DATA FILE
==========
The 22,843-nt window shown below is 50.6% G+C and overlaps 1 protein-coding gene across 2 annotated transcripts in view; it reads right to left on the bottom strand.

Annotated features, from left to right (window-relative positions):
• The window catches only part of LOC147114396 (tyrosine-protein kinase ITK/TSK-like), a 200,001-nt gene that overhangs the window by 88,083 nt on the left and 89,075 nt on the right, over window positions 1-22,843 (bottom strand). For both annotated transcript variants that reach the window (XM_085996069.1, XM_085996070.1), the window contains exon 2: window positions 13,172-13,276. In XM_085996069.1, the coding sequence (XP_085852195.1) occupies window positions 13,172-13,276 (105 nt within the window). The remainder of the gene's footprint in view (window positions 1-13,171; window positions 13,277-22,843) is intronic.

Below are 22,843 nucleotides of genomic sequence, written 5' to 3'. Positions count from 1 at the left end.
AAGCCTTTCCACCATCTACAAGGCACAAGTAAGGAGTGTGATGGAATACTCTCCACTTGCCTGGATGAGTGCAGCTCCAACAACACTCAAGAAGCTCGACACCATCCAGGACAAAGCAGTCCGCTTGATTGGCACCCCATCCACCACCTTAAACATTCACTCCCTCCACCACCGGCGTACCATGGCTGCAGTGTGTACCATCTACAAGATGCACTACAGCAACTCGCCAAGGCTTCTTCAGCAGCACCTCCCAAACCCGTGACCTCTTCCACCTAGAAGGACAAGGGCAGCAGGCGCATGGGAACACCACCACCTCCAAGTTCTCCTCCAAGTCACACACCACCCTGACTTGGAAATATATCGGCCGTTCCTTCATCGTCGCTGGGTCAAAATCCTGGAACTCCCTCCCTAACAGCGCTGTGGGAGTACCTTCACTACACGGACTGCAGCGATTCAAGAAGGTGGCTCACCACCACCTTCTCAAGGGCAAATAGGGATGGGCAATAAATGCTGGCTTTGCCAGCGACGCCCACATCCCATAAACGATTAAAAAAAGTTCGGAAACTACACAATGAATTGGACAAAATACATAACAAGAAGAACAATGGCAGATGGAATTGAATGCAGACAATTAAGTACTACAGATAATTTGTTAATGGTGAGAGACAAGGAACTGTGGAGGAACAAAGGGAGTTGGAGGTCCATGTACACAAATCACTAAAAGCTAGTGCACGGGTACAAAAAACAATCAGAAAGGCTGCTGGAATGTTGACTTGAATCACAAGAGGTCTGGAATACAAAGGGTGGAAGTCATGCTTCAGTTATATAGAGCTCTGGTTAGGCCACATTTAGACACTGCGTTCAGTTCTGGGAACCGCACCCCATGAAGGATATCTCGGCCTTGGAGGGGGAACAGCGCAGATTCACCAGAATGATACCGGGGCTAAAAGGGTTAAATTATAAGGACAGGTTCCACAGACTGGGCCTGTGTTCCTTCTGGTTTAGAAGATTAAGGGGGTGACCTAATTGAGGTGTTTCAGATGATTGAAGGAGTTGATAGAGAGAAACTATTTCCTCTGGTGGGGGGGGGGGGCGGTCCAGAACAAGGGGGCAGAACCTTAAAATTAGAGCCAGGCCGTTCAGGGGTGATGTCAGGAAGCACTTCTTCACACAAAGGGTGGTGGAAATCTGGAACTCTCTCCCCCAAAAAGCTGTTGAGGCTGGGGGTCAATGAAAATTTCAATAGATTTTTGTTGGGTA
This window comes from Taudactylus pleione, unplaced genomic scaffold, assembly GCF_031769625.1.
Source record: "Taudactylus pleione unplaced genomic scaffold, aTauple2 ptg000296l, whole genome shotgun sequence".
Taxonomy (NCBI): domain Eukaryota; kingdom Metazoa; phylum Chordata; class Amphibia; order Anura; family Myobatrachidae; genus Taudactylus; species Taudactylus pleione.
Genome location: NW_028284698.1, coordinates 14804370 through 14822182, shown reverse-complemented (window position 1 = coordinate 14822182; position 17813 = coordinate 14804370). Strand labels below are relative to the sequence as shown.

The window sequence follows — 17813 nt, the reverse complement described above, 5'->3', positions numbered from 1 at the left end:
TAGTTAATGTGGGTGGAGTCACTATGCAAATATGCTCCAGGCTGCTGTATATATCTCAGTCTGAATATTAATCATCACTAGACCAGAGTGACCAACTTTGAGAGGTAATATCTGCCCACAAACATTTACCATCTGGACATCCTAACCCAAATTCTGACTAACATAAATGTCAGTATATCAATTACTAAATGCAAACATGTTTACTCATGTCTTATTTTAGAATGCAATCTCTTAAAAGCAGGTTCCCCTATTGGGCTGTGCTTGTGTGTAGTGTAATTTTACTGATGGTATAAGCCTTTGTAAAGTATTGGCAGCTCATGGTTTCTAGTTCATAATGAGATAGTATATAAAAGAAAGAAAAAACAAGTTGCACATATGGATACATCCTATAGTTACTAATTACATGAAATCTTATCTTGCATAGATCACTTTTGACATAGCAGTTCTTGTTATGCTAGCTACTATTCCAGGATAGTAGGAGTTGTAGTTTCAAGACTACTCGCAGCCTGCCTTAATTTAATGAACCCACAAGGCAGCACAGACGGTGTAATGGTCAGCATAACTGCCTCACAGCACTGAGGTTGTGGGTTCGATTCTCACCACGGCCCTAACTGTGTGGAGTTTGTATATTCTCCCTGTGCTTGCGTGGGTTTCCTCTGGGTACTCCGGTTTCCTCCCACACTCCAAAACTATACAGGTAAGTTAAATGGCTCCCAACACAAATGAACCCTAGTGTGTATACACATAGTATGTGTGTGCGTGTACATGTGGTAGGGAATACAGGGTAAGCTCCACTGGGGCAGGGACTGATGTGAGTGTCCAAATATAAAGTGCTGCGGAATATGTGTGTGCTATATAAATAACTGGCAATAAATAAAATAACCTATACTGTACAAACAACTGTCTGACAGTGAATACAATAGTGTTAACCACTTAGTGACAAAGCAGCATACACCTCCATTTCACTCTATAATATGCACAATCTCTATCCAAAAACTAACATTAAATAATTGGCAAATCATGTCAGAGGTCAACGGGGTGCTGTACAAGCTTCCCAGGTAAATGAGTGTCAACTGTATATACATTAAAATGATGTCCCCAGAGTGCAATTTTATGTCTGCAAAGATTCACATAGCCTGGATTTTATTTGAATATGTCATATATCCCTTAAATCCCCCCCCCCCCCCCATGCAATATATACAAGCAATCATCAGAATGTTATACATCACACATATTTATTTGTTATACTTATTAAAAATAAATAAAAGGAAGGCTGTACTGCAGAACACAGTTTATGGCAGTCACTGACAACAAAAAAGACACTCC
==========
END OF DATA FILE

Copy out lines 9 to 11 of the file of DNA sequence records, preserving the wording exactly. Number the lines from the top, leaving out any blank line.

Genome location: NW_028284698.1, coordinates 14804370 through 14822182, shown reverse-complemented (window position 1 = coordinate 14822182; position 17813 = coordinate 14804370). Strand labels below are relative to the sequence as shown.

The window sequence follows — 17813 nt, the reverse complement described above, 5'->3', positions numbered from 1 at the left end:
TAGTTAATGTGGGTGGAGTCACTATGCAAATATGCTCCAGGCTGCTGTATATATCTCAGTCTGAATATTAATCATCACTAGACCAGAGTGACCAACTTTGAGAGGTAATATCTGCCCACAAACATTTACCATCTGGACATCCTAACCCAAATTCTGACTAACATAAATGTCAGTATATCAATTACTAAATGCAAACATGTTTACTCATGTCTTATTTTAGAATGCAATCTCTTAAAAGCAGGTTCCCCTATTGGGCTGTGCTTGTGTGTAGTGTAATTTTACTGATGGTATAAGCCTTTGTAAAGTATTGGCAGCTCATGGTTTCTAGTTCATAATGAGATAGTATATAAAAGAAAGAAAAAACAAGTTGCACATATGGATACATCCTATAGTTACTAATTACATGAAATCTTATCTTGCATAGATCACTTTTGACATAGCAGTTCTTGTTATGCTAGCTACTATTCCAGGATAGTAGGAGTTGTAGTTTCAAGACTACTCGCAGCCTGCCTTAATTTAATGAACCCACAAGGCAGCACAGACGGTGTAATGGTCAGCATAACTGCCTCACAGCACTGAGGTTGTGGGTTCGATTCTCACCACGGCCCTAACTGTGTGGAGTTTGTATATTCTCCCTGTGCTTGCGTGGGTTTCCTCTGGGTACTCCGGTTTCCTCCCACACTCCAAAACTATACAGGTAAGTTAAATGGCTCCCAACACAAATGAACCCTAGTGTGTATACACATAGTATGTGTGTGCGTGTACATGTGGTAGGGAATACAGGGTAAGCTCCACTGGGGCAGGGACTGATGTGAGTGTCCAAATATAAAGTGCTGCGGAATATGTGTGTGCTATATAAATAACTGGCAATAAATAAAATAACCTATACTGTACAAACAACTGTCTGACAGTGAATACAATAGTGTTAACCACTTAGTGACAAAGCAGCATACACCTCCATTTCACTCTATAATATGCACAATCTCTATCCAAAAACTAACATTAAATAATTGGCAAATCATGTCAGAGGTCAACGGGGTGCTGTACAAGCTTCCCAGGTAAATGAGTGTCAACTGTATATACATTAAAATGATGTCCCCAGAGTGCAATTTTATGTCTGCAAAGATTCACATAGCCTGGATTTTATTTGAATATGTCATATATCCCTTAAATCCCCCCCCCCCCCCCATGCAATATATACAAGCAATCATCAGAATGTTATACATCACACATATTTATTTGTTATACTTATTAAAAATAAATAAAAGGAAGGCTGTACTGCAGAACACAGTTTATGGCAGTCACTGACAACAAAAAAGACACTCC